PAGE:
Legislative Notebook: Gun compromise published

January 28, 2014 

A new, negotiated House bill would expand gun carry rights to more places, but it stops short of a college campus-carry provision.

That provision stopped the bill last year, which was otherwise broadly popular with Republicans.

House Bill 875 “restores private property rights and strengthens the integrity of the Georgia weapons carry licensing process,” said the sponsor, state Rep. Rick Jasperse, R-Jasper.

It allows licensed, concealed firearms in churches and bars unless the proprietor prohibits it and in public buildings that do not have security screening.

College campuses will not open up to licensed firearms, as some Republicans sought last year, against public universities’ wishes. Instead, carrying on campus for a license holder would be downgraded from a misdemeanor to a civil offense with a $100 fine.

It also requires Probate Court judges to check gun license applicants against statewide records of Georgians found mentally incompetent to stand trial or those who have been involuntarily committed to hospitalization for mental health issues.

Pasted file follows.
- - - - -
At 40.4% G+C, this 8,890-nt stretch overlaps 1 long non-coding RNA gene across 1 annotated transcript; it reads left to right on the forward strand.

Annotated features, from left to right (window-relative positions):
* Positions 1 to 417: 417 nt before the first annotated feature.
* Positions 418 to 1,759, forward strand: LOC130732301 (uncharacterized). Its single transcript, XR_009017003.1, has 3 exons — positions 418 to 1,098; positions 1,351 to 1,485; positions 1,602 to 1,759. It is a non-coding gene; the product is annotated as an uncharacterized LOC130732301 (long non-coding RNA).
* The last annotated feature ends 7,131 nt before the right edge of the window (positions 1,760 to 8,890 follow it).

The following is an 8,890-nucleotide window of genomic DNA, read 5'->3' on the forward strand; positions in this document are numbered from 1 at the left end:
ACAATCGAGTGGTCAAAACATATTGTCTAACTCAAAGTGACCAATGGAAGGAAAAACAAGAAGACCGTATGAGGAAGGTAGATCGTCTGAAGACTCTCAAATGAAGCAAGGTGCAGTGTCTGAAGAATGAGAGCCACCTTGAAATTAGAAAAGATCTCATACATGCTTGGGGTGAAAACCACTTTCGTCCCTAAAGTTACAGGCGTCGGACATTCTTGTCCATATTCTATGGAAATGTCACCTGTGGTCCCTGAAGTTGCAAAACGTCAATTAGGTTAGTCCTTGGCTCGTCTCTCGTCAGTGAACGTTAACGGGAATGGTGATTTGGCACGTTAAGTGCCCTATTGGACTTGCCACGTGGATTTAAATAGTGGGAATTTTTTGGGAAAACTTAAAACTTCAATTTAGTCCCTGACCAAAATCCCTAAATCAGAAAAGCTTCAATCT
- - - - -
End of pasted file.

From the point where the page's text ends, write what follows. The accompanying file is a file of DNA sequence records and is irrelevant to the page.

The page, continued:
No hearing has yet been scheduled.

One inch of snow stops lawmakers

The stereotype is true: Georgians cannot do anything when there’s snow.

Gov. Nathan Deal issued an executive order early Tuesday afternoon giving department heads discretion over closing some offices due to wintry weather on Tuesday and Wednesday.

By that time, most of the state Capitol crowd was departing under a flurry of snowflakes, and most committees canceled hearings.

It’s up to the state House and Senate to decide if they will conduct business Wednesday.

Dog etiquette urged

One gang that stuck to the job in the snow Tuesday was the state House Public Safety and Homeland Security Committee, which heard a bill that would have law enforcement officers trained for interactions with domestic pets.

“Officers shoot about 250,000 dogs per year” in the United States, said the House Bill 803 sponsor, state Rep. Tommy Benton, R-Jefferson.

He’s calling for uniform, statewide training and standards on how to contend with domestic animals in a way that is least likely to cause harm to dogs, cats, birds, reptiles or other pets.

Law enforcement is not keen on the bill.

The committee planned no vote Tuesday, just a hearing.

Historically, dog bills seem never to go smoothly at the Capitol, the animals being the subject of much emotion.

The annual legislative session will end sometime in March.

-- Maggie Lee

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